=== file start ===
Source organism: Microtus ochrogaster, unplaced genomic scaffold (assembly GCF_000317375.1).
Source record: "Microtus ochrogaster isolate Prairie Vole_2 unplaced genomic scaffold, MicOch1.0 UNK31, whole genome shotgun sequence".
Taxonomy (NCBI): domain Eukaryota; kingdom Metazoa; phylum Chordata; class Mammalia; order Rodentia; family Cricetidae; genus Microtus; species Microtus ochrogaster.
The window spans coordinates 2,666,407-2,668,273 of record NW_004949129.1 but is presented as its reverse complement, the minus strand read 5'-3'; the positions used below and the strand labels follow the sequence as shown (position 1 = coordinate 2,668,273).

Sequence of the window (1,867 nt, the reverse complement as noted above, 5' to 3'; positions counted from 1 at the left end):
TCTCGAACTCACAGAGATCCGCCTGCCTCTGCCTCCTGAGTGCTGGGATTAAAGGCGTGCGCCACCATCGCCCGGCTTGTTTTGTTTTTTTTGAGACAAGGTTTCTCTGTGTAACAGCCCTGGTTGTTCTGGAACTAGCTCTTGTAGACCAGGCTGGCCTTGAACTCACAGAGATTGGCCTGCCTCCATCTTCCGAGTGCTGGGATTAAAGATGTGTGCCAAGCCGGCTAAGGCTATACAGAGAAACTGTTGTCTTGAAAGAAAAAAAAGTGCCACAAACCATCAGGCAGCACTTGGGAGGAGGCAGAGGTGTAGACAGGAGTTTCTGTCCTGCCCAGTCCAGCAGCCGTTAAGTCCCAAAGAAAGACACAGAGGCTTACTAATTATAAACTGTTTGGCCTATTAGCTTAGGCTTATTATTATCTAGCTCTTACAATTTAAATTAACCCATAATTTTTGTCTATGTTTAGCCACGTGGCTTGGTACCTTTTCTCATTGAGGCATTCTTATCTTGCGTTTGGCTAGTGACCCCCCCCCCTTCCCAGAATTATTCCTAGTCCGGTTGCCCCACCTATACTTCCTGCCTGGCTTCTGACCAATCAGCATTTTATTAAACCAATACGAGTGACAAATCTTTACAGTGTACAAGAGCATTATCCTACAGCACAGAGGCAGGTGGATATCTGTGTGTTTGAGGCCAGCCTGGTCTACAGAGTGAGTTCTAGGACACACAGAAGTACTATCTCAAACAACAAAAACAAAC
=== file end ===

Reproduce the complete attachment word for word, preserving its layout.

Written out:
Source organism: Microtus ochrogaster, unplaced genomic scaffold (assembly GCF_000317375.1).
Source record: "Microtus ochrogaster isolate Prairie Vole_2 unplaced genomic scaffold, MicOch1.0 UNK31, whole genome shotgun sequence".
Taxonomy (NCBI): domain Eukaryota; kingdom Metazoa; phylum Chordata; class Mammalia; order Rodentia; family Cricetidae; genus Microtus; species Microtus ochrogaster.
The window spans coordinates 2,666,407-2,668,273 of record NW_004949129.1 but is presented as its reverse complement, the minus strand read 5'-3'; the positions used below and the strand labels follow the sequence as shown (position 1 = coordinate 2,668,273).

Sequence of the window (1,867 nt, the reverse complement as noted above, 5' to 3'; positions counted from 1 at the left end):
TCTCGAACTCACAGAGATCCGCCTGCCTCTGCCTCCTGAGTGCTGGGATTAAAGGCGTGCGCCACCATCGCCCGGCTTGTTTTGTTTTTTTTGAGACAAGGTTTCTCTGTGTAACAGCCCTGGTTGTTCTGGAACTAGCTCTTGTAGACCAGGCTGGCCTTGAACTCACAGAGATTGGCCTGCCTCCATCTTCCGAGTGCTGGGATTAAAGATGTGTGCCAAGCCGGCTAAGGCTATACAGAGAAACTGTTGTCTTGAAAGAAAAAAAAGTGCCACAAACCATCAGGCAGCACTTGGGAGGAGGCAGAGGTGTAGACAGGAGTTTCTGTCCTGCCCAGTCCAGCAGCCGTTAAGTCCCAAAGAAAGACACAGAGGCTTACTAATTATAAACTGTTTGGCCTATTAGCTTAGGCTTATTATTATCTAGCTCTTACAATTTAAATTAACCCATAATTTTTGTCTATGTTTAGCCACGTGGCTTGGTACCTTTTCTCATTGAGGCATTCTTATCTTGCGTTTGGCTAGTGACCCCCCCCCCTTCCCAGAATTATTCCTAGTCCGGTTGCCCCACCTATACTTCCTGCCTGGCTTCTGACCAATCAGCATTTTATTAAACCAATACGAGTGACAAATCTTTACAGTGTACAAGAGCATTATCCTACAGCACAGAGGCAGGTGGATATCTGTGTGTTTGAGGCCAGCCTGGTCTACAGAGTGAGTTCTAGGACACACAGAAGTACTATCTCAAACAACAAAAACAAAC